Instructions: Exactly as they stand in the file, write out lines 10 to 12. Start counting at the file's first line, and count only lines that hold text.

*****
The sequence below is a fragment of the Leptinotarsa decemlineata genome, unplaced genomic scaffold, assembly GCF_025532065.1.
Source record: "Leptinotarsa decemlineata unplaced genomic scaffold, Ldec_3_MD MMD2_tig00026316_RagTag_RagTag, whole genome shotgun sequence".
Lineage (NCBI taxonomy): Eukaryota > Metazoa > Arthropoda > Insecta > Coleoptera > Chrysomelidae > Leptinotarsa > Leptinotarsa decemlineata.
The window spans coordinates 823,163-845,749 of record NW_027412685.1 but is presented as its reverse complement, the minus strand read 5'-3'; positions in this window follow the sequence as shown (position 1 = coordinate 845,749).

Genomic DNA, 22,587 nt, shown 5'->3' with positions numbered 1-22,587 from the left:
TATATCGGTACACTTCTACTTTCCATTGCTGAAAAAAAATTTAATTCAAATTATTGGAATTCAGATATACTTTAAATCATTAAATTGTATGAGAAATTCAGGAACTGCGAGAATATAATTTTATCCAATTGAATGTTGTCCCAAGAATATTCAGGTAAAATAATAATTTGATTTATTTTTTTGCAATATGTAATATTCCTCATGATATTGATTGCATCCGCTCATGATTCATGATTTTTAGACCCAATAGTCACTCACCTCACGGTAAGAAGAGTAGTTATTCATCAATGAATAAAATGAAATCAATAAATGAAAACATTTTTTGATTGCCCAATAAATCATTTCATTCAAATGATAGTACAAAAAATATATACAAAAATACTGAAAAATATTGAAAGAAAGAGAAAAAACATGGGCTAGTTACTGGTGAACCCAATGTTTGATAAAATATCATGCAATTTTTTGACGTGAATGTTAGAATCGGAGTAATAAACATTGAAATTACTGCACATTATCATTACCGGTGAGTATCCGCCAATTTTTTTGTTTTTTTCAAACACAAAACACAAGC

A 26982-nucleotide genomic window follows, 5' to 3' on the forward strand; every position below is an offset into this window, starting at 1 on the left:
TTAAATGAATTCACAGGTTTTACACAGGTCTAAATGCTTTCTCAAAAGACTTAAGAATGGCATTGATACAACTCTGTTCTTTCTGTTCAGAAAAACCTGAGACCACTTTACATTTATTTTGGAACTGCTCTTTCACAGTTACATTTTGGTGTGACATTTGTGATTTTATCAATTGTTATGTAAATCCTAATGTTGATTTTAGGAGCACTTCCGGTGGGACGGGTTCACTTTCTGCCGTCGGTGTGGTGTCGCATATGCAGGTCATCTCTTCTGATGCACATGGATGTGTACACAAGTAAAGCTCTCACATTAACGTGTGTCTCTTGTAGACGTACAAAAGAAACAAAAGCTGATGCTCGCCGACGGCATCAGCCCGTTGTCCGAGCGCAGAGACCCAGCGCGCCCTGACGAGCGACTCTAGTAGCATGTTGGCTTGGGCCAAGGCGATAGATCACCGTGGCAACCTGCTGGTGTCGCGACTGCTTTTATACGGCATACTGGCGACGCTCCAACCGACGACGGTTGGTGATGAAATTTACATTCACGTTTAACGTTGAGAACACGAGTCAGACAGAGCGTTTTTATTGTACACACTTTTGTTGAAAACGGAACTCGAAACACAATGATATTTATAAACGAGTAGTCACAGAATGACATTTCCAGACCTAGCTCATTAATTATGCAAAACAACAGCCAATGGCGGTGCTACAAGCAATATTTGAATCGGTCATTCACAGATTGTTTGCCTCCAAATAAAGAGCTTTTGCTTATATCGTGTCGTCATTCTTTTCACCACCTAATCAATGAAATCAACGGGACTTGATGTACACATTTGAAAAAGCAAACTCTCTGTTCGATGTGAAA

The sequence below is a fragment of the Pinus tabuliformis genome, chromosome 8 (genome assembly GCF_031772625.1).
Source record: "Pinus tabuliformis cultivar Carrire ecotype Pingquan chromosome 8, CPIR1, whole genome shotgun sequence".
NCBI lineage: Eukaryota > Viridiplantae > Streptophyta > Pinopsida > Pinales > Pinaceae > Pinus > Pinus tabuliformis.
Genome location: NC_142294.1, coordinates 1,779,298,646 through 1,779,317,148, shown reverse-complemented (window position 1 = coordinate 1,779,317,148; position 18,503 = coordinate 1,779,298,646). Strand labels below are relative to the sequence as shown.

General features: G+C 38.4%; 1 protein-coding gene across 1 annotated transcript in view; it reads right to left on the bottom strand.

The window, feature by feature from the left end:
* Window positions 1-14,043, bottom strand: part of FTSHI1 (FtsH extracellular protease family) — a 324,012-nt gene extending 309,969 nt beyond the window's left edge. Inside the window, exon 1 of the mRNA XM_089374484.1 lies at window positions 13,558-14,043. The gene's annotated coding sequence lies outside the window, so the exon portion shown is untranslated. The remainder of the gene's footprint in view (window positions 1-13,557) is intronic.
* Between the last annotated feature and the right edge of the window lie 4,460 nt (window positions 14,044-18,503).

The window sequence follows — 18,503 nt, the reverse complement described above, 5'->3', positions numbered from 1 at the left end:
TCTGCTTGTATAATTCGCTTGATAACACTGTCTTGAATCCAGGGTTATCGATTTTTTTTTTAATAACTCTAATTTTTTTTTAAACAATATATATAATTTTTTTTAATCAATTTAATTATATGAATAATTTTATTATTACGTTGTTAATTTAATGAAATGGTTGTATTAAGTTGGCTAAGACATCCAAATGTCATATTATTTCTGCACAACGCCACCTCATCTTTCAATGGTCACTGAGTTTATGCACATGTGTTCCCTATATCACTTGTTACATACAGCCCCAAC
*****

Source record: "Pinus tabuliformis cultivar Carrire ecotype Pingquan chromosome 8, CPIR1, whole genome shotgun sequence".
NCBI lineage: Eukaryota > Viridiplantae > Streptophyta > Pinopsida > Pinales > Pinaceae > Pinus > Pinus tabuliformis.
Genome location: NC_142294.1, coordinates 1,779,298,646 through 1,779,317,148, shown reverse-complemented (window position 1 = coordinate 1,779,317,148; position 18,503 = coordinate 1,779,298,646). Strand labels below are relative to the sequence as shown.